Welcome to National Frozen Food Month
It's National Frozen Food Month, which means it's time to brush up on your knowledge of frozen food, how to best preserve certain foods and how to organize them for maximum taste results. As you're paying close attention to your freezer, start looking for appliances that can help you in your organizational efforts, like your vacuum sealer.
Whether you're stocking up on prefrozen meals or you're freezing your own fresh fruits and vegetables, there are various benefits that come from foods prepared in this way. Celebrate National Frozen Food Month by keeping the following tips and tricks in mind throughout March.
"Did you know that frozen foods are often much healthier than packaged or newly purchased produce?"
The Benefits of Freezing Your Foods
Did you know that frozen foods are often much healthier than packaged or newly purchased produce? This is because foods are often frozen immediately after being harvested, meaning they keep their original nutrients. Additionally, foods that have spent the majority of their lives in the freezer remain uncontaminated by outside particles that may affect the quality of your foods. This includes dust, dirt, grime and air.
In addition to protecting the overall quality of your food, freezing items in large quantities can save your family significantly on grocery costs. Buying in bulk, then following best practices to ensure that your foods are properly frozen, can keep both your kitchen and your wallet full.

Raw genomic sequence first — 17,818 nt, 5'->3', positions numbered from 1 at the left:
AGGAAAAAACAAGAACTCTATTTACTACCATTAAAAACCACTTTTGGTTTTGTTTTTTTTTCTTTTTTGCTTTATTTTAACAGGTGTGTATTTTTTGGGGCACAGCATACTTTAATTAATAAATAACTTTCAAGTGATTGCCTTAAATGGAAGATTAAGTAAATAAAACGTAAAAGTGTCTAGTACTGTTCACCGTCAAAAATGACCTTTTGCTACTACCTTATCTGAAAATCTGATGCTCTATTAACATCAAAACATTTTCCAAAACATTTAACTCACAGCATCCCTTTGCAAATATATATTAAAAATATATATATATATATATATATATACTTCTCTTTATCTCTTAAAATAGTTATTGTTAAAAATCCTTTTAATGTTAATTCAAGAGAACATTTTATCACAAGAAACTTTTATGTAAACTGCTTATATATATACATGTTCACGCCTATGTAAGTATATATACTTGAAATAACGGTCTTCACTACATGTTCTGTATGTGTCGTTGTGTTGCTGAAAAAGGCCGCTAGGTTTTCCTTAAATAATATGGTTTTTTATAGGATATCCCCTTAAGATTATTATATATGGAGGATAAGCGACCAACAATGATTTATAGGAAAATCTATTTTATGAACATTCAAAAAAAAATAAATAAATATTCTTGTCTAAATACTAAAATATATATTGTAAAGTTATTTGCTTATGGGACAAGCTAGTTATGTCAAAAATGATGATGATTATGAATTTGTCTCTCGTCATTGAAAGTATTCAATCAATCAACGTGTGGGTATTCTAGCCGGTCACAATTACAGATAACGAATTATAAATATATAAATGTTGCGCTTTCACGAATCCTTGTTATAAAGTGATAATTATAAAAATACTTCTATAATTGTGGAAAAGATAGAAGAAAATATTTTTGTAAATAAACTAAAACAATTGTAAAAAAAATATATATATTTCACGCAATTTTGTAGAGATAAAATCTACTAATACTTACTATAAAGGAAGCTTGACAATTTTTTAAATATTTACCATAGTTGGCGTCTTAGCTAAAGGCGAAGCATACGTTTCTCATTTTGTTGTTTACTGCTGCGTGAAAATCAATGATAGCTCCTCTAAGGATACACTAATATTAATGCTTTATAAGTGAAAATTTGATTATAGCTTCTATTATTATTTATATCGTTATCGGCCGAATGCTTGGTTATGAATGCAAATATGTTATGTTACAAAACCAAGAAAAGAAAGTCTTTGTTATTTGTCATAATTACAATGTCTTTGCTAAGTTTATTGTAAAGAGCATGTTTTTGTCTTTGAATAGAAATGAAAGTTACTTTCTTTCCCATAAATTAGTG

How to Freeze Your Foods
Depending on the type of food you're freezing, the method you follow may vary. For fruits and vegetables that are already small, such as berries and green beans, place items on a baking sheet and freeze uncovered for about an hour. This process will ensure that your pieces retain their shapes during the sealing process. After they've begun to solidify, transfer them to a vacuum sealer bag and use your appliance to remove the air. Use a permanent marker to distinguish between fruits and vegetables for easier thawing.
For larger items, whether you're freezing meats or produce, you'll want to follow the same method, with one extra step. Slice your bigger foods into the servings you wish to cook them as. Pineapples can be chopped into bite-sized pieces then frozen, while cuts of steak or chicken may be frozen whole if they're being cooked as such. Once you've determined portion size, place foods on a baking tray, freeze for an hour, then transfer to a vacuum sealer bag.